Bus Simulator 21
Top Critic Average
Bus Simulator 21 for its innate characteristics will not be a game for everyone, of course, but if you are one of those people who like more relaxed experiences on board a vehicle, this can be a great addition to your catalog. Without a doubt, if you played the 18 Wheels of Steel / American Truck Simulator saga and you liked them, this new installment of Bus Simulator will not disappoint you, and if you are new to this type of games, this title can be a very good start to fanaticize yourself.
Review in Spanish | Read full review
Ultimately, Bus Simulator 21 does a good job - it gets the blend of driving simulator and management simulator pretty much spot on, even if both of those individual parts have room for improvement.
Bus Simulator 21 offers a cathartic toy box for the most dedicated of bus fanatics, with dozens of hours of gameplay hidden beneath its flaws. Unfortunately, it misses the mark too often and in too many ways to warrant a recommendation to anyone outside of its extremely niche audience.
Bus Simulator 21 turned out to be a lot better than I was anticipating. It has a ton of the typical shortcomings you see in simulator-type games, but it also gets a lot right. The maps are large, pretty, and varied. Busses handle well and feel weighty when making corners. And the multiplayer is genuinely fantastic. If other sims take note of what Bus Simulator 21 is doing in regards to cooperative modes, this might be a genre I start to pay much more mind to.
Bus Simulator 21 certainly kicks things into high gear above its predecessor with a lot of appreciated quality-of-life improvements. But, it's brought down by an awkward driving system, UI clutter, AI clunkiness, and apparent optimization issues. Yet, it remains a solid new product in the active driving sim genre.
The appeal here is building up a public transport empire, and you’ll be surprised at how quickly the time passes as you begin to expand routes and increase your fleet. It’s an acquired taste, for sure, but impressive how a game designed to replicate a real-life job can be so oddly relaxing when you’re behind the wheel.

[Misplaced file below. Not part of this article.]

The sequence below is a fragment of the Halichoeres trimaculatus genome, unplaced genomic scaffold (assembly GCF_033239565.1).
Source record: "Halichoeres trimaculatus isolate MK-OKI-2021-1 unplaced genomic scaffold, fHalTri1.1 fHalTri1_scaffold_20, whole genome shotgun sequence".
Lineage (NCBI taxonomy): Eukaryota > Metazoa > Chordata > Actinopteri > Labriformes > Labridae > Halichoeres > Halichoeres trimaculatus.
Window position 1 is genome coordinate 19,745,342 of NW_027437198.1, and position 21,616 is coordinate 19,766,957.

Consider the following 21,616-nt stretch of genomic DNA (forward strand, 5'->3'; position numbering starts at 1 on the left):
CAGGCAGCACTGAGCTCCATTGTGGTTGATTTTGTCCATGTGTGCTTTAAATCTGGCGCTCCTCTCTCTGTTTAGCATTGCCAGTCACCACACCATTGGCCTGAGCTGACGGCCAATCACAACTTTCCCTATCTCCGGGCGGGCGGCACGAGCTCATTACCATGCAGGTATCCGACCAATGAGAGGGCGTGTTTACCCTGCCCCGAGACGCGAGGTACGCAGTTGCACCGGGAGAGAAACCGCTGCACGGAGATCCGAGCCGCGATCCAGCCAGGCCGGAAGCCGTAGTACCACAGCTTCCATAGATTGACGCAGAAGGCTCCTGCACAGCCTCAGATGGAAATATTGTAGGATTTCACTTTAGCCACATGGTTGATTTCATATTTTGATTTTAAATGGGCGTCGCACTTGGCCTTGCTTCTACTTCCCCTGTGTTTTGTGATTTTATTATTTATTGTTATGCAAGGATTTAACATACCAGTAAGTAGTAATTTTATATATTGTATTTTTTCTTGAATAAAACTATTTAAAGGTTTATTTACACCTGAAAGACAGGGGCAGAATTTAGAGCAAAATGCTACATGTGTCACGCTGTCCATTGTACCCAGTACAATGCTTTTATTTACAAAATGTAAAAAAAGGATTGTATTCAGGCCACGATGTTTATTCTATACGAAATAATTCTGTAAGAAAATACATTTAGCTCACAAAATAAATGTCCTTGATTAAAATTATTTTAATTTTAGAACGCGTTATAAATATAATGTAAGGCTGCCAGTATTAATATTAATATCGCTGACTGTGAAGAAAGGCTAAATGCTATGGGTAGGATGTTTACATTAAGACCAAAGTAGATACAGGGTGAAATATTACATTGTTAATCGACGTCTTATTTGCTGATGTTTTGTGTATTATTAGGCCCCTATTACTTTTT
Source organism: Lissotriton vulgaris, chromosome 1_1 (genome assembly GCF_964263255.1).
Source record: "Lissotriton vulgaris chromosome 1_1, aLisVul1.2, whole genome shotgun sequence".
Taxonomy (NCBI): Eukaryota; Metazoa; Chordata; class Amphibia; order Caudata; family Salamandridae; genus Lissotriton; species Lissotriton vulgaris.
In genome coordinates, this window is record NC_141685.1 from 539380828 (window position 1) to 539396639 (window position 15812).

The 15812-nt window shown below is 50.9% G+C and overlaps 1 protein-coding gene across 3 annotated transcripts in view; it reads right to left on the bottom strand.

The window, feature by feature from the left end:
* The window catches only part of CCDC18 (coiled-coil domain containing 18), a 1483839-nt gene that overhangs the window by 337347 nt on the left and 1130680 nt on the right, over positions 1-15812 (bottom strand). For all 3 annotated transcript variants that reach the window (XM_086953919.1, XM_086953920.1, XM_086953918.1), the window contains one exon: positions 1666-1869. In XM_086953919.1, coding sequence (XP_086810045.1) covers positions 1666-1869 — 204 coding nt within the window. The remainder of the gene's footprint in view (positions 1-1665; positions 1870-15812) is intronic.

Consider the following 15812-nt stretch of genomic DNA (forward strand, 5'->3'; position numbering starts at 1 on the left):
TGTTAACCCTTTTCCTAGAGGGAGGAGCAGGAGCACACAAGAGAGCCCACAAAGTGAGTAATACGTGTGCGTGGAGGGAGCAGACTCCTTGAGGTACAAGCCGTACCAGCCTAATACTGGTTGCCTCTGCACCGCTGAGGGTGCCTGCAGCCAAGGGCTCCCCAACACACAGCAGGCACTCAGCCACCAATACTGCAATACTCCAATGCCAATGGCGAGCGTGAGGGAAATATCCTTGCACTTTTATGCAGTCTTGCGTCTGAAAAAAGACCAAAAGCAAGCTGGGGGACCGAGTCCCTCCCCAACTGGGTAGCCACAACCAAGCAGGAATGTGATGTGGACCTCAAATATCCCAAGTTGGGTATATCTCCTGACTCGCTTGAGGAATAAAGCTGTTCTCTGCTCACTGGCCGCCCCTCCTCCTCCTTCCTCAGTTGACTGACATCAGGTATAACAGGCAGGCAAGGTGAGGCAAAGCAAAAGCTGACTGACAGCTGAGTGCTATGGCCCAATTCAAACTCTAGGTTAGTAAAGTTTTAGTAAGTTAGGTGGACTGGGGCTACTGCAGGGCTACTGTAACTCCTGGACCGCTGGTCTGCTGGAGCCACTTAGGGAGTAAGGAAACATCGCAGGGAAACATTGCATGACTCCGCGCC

Bus Simulator 21 is for everyone. Being able to cater to your playstyle from the most basic of set ups to as realistic as they can make it, the game gets its hooks in you after a few hours. I always wanted to run one more route before getting up from a play session. The vehicle AI leaves something to be desired, but we can all think of a few drivers that give us road rage.
stillalive studios deliver a game that is definitely better than its predecessor - but not everything runs completely smoothly.
Review in German | Read full review
Where Bus Simulator 21 excels is in providing a relaxing and strangely soothing experience, much like the Euro Truck Simulator series. Slowly driving around a city and picking up passengers can be more calming than expected, even with all the distractions and extra elements that have to be managed. Of course, that’s only when the game actually works properly and doesn’t suffer from any of the performance and technical issues. Until they are fixed with a patch, Bus Simulator 21 might be more of a headache than it is worth, but it will likely prove oddly therapeutic for some, which means even in its buggy state it still may merit a play depending on what a user is looking for.
Bus Simulator 21 allows you to experience the day in the life of a bus driver managing their own company. Create routes, receive pay days, scold ticket dodgers and be on time. The game comes with a clunky and overwhelming interface and little tutorial, but if you shift past this, Bus Simulator 21 could invite a satisfying ride.